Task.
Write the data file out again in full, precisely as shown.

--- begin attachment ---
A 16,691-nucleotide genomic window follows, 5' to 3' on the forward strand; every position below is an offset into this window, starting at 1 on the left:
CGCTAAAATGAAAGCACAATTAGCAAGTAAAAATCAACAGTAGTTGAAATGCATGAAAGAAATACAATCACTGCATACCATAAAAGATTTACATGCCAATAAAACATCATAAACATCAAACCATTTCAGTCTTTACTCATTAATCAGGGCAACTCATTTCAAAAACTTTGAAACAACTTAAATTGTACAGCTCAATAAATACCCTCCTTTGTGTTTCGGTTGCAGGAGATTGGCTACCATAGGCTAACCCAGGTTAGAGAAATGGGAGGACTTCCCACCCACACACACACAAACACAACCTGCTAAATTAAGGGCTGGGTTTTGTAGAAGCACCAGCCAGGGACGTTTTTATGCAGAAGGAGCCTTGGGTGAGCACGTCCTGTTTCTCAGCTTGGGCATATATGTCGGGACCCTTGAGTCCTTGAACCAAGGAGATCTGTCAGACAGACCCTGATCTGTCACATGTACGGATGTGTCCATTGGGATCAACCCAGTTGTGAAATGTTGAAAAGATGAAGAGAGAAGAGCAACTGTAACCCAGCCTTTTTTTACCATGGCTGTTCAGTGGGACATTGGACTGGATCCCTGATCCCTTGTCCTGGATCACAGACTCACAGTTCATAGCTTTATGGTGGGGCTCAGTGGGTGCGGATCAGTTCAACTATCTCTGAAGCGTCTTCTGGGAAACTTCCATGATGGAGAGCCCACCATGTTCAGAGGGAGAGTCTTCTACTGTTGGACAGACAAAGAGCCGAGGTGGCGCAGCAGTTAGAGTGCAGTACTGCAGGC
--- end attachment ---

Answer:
A 16,691-nucleotide genomic window follows, 5' to 3' on the forward strand; every position below is an offset into this window, starting at 1 on the left:
CGCTAAAATGAAAGCACAATTAGCAAGTAAAAATCAACAGTAGTTGAAATGCATGAAAGAAATACAATCACTGCATACCATAAAAGATTTACATGCCAATAAAACATCATAAACATCAAACCATTTCAGTCTTTACTCATTAATCAGGGCAACTCATTTCAAAAACTTTGAAACAACTTAAATTGTACAGCTCAATAAATACCCTCCTTTGTGTTTCGGTTGCAGGAGATTGGCTACCATAGGCTAACCCAGGTTAGAGAAATGGGAGGACTTCCCACCCACACACACACAAACACAACCTGCTAAATTAAGGGCTGGGTTTTGTAGAAGCACCAGCCAGGGACGTTTTTATGCAGAAGGAGCCTTGGGTGAGCACGTCCTGTTTCTCAGCTTGGGCATATATGTCGGGACCCTTGAGTCCTTGAACCAAGGAGATCTGTCAGACAGACCCTGATCTGTCACATGTACGGATGTGTCCATTGGGATCAACCCAGTTGTGAAATGTTGAAAAGATGAAGAGAGAAGAGCAACTGTAACCCAGCCTTTTTTTACCATGGCTGTTCAGTGGGACATTGGACTGGATCCCTGATCCCTTGTCCTGGATCACAGACTCACAGTTCATAGCTTTATGGTGGGGCTCAGTGGGTGCGGATCAGTTCAACTATCTCTGAAGCGTCTTCTGGGAAACTTCCATGATGGAGAGCCCACCATGTTCAGAGGGAGAGTCTTCTACTGTTGGACAGACAAAGAGCCGAGGTGGCGCAGCAGTTAGAGTGCAGTACTGCAGGC